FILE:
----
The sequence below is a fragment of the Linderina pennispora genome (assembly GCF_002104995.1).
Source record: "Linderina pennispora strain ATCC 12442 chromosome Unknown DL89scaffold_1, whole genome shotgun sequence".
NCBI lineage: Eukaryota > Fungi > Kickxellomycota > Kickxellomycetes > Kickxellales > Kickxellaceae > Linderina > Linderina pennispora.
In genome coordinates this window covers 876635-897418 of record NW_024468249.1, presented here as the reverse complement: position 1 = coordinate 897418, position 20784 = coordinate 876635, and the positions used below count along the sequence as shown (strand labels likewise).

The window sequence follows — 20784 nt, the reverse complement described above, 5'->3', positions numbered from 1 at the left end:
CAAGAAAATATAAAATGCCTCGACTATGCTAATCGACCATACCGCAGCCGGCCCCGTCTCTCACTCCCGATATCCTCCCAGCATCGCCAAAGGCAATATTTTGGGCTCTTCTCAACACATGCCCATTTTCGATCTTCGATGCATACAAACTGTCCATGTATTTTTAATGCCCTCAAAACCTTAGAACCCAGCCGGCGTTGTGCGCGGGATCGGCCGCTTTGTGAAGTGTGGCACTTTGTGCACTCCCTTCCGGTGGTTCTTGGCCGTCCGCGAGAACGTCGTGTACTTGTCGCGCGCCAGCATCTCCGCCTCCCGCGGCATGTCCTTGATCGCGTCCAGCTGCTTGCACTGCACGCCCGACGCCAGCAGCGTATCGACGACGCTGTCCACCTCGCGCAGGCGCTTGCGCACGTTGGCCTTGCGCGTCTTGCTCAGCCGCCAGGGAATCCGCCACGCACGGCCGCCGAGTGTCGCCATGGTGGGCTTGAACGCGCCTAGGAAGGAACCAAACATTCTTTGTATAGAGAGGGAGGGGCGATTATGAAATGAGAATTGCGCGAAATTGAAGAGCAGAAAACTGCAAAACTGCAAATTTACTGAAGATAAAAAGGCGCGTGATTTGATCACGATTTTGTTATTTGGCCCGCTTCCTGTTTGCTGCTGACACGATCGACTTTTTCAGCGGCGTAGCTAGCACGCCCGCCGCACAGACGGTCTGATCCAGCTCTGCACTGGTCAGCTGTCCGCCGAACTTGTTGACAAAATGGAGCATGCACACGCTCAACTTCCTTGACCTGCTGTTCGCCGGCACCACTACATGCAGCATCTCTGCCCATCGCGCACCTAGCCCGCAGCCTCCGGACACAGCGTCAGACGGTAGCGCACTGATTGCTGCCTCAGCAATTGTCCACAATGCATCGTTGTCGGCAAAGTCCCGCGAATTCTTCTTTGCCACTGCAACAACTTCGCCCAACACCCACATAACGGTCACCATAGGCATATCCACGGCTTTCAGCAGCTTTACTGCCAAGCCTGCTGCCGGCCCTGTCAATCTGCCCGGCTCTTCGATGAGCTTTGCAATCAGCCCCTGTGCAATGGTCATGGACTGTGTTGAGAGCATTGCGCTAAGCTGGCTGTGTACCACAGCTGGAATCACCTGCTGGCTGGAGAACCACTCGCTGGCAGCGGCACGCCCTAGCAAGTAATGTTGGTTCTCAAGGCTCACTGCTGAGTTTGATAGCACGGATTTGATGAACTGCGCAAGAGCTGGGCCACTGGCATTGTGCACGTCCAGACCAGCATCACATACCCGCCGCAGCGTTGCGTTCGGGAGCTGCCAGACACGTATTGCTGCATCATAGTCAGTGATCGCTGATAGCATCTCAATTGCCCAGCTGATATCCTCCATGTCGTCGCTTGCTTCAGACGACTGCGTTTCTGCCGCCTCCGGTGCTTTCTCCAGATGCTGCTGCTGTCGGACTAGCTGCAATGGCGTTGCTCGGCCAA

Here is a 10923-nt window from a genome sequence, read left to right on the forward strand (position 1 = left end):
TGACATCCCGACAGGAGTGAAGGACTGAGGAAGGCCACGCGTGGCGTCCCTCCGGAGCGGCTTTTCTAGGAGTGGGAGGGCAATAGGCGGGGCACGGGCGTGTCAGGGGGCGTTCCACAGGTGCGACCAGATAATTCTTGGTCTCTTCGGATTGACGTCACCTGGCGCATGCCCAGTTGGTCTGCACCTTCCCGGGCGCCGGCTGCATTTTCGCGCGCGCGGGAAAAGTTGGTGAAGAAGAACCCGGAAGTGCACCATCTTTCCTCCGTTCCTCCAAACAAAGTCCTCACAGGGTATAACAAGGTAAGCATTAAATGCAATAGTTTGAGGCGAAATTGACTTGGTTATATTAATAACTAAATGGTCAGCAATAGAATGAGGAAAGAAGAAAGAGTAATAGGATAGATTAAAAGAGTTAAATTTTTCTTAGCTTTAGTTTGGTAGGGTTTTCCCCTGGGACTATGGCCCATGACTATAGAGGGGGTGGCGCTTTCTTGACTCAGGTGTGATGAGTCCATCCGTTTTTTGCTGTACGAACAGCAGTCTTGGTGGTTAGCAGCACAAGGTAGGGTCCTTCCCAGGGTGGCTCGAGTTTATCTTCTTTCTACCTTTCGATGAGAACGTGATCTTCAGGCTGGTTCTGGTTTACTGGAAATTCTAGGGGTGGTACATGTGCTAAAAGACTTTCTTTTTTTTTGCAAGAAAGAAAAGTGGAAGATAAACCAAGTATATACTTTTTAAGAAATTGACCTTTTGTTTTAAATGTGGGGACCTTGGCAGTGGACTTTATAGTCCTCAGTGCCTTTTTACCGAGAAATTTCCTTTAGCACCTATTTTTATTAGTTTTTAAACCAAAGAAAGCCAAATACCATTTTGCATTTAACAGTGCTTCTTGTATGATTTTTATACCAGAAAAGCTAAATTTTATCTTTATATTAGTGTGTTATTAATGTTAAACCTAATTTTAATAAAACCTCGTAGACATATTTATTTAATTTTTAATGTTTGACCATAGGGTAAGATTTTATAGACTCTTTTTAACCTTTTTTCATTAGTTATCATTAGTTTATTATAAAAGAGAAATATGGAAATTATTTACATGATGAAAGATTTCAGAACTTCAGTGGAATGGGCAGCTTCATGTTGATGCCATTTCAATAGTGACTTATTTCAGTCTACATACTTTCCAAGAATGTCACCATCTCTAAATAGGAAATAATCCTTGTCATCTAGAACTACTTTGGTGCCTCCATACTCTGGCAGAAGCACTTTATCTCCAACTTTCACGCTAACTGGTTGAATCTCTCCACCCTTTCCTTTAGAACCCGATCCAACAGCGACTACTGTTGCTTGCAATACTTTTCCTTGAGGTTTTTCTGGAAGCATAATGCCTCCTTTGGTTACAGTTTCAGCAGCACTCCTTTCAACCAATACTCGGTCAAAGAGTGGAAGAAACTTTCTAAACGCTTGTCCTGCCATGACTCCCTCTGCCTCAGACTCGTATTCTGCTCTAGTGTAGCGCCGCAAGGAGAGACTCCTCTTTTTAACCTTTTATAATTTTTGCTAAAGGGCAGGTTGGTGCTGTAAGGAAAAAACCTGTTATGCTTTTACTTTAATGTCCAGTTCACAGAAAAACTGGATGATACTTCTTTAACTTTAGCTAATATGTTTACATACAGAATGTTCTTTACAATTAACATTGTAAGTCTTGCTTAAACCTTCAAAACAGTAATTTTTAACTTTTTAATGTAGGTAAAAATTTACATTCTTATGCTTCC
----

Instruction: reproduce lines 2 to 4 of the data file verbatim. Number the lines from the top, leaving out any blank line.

Source record: "Linderina pennispora strain ATCC 12442 chromosome Unknown DL89scaffold_1, whole genome shotgun sequence".
NCBI lineage: Eukaryota > Fungi > Kickxellomycota > Kickxellomycetes > Kickxellales > Kickxellaceae > Linderina > Linderina pennispora.
In genome coordinates this window covers 876635-897418 of record NW_024468249.1, presented here as the reverse complement: position 1 = coordinate 897418, position 20784 = coordinate 876635, and the positions used below count along the sequence as shown (strand labels likewise).